Remember the fake “iPhone 5 website leak” from last year? To briefly summarize, Apple was supposed to have screwed up last August, with some unlucky soul in the web commerce group posting the “iPhone 5″ section early on the Apple Store, accessible only through the internet equivalent of the Konami Code. If you knew where to look — and our tipster “Peter” did, having sent us a video and everything — you could see the “iPhone 5″ well in advance of its launch. Very well in advance, as it turns out. Peter’s video was moderately clever, but there were some obvious clues that it was fake. With nearly a year of hindsight, it seems laughable now; the iPhone 4S that launched two months later looked nothing like the fake renders. You’d think after being publicly ridiculed last year, “Peter” wouldn’t bother to try faking out tech sites again. Even if he did, you’d guess he’d at least have the common sense not to do pretty much exactly the same thing he did last year. Failing that, maybe he’d be wise enough not to send another fake to the same website that vivisected his last one. You might think these things, but you’d be wrong. New iPhone Dock Connector Adapter leaked on the Apple Online Store proclaims some blogger you’ve never heard of, complete with screenshots and a seemingly convincing YouTube video. Here we find rather convincing “photographs” of a Dock connector adapter, one that’s rumored to bring compatibility for old 30-pin iOS device accessories to the new iPhone and its smaller connector. It comes in two varieties: black and silver. The “leaked” page even says which devices it’s compatible with, none of which have actually been announced yet. Once again, cleverly done. Unfortunately, our in-house detectives are much cleverer. Although our faker went to great pains to correct his obvious mistakes from last year, Mike Rose immediately spotted a telltale marker of the video’s fakery. We’ve embedded the video at the bottom of this post and invite our sharp-eyed readers to see if they can spot it, too (watch it in 720p). We confronted “Peter” (who first claimed to be a US resident originally from Germany) with his hoax and asked him why he went to so much trouble. Yes everything is fake. I’m in the last year of high school in Switzerland and for our final exams we have to make big documented project. My Topic is Viral Marketing and spreading of Rumors in the Internet. Sooo please don’t show that all is fake, because the first day is very important for my analytics. After a few days you can do whatever you want. By the way, I’m also the Guy who did the “iPhone 5 Website Leaked” Video last year. Apologies in advance for your project grade, “Peter,” but you spins the wheel, you takes your chances. We’re not your lab rats. We’re not your teachers, either, but it’s a good bet that your school’s academic policies don’t look kindly on sending hoax emails to media outlets as a means of completing assignments. Speaking of fake iPhones, though this one isn’t from “Peter,” check out this next Photoshop abomination anyway. Aside from obvious image editing artifacts, the phone’s lock screen has little widgets on it we know from personal experience aren’t included in iOS 6. The entire phone seems to be made of aluminum, betraying the faker’s complete ignorance of the words ” Faraday cage .” There are no volume buttons or mute switch. The date on the screen is Thursday, 22 December — a calendar date from 2011. Actually, wait. With that date, it makes perfect sense now. This is the real iPhone 5 Apple actually wanted to release last year, but they were forced to settle for the iPhone 4S because of swamp gas reflecting off of Venus and the reverse vampires. The fake Apple Store/iPhone mini-dock adapter video is below. Sorry if you fail your project, “Peter” — you’ll always have a C-minus in our hearts. Blurrycam Theatre Presents: Fakers gotta fake a next-gen iPhone dock adapter originally appeared on TUAW – The Unofficial Apple Weblog on Fri, 03 Aug 2012 13:50:00 EST. Please see our terms for use of feeds . Source  |  Permalink  |  Email this  |  Comments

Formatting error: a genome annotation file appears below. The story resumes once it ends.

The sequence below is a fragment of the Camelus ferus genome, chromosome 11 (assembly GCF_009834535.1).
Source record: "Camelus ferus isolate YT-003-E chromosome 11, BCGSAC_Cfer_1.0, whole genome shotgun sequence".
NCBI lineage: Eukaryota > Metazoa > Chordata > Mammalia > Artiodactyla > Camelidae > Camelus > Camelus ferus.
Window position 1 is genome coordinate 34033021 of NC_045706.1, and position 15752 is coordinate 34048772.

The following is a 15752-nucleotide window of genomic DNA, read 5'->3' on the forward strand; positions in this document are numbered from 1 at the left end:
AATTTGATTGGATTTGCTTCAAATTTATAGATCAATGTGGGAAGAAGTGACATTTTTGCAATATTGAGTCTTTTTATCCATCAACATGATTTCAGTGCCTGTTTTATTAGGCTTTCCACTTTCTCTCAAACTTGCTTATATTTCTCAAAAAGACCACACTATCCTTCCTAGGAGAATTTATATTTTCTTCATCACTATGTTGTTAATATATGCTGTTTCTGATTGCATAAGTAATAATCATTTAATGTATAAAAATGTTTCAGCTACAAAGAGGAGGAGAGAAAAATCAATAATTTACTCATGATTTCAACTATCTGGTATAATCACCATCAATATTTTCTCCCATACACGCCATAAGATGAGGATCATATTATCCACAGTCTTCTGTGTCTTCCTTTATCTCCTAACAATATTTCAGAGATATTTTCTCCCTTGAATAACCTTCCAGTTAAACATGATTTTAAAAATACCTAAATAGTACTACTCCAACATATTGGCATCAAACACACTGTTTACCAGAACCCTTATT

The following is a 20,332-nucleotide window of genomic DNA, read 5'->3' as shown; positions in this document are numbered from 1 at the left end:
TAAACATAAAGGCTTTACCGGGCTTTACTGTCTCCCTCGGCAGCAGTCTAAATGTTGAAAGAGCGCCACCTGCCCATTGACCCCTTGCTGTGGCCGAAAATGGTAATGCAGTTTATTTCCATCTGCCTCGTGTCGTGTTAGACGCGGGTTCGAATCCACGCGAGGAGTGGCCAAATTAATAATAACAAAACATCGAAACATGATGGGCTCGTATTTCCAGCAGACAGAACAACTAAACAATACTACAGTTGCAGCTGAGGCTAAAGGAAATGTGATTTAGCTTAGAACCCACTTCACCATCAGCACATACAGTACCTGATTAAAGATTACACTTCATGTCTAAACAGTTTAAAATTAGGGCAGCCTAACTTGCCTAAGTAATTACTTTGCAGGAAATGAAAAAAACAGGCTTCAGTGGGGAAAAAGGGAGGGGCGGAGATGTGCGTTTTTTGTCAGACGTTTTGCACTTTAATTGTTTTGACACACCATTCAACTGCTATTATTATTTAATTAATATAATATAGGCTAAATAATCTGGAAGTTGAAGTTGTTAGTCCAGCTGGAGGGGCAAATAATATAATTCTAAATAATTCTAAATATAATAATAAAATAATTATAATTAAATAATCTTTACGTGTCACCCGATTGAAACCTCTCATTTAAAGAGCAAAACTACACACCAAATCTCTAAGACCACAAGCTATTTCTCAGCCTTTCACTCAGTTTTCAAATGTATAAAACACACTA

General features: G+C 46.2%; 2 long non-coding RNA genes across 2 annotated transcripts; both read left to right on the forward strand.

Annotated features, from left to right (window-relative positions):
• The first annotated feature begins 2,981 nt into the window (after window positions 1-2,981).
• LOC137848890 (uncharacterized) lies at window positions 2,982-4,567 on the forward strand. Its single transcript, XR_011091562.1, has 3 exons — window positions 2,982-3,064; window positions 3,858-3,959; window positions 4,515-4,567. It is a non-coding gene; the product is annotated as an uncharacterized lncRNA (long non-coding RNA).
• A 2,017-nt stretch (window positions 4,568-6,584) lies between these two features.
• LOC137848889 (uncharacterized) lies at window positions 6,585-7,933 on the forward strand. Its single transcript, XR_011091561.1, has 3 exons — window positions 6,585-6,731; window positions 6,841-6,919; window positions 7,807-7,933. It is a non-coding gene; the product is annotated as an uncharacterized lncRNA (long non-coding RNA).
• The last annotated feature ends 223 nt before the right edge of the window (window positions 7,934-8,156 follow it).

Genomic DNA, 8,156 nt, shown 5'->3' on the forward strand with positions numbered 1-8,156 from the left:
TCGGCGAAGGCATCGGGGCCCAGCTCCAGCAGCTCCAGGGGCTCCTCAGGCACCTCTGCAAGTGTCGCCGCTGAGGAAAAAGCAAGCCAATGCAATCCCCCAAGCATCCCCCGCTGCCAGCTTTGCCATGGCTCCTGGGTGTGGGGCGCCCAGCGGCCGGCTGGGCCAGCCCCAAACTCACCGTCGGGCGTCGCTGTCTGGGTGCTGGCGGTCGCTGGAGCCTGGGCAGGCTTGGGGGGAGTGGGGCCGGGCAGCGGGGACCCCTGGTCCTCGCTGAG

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Blurrycam Theatre Presents: Fakers gotta fake a next-gen iPhone dock adapter

The best London transport app for the Olympics or anytime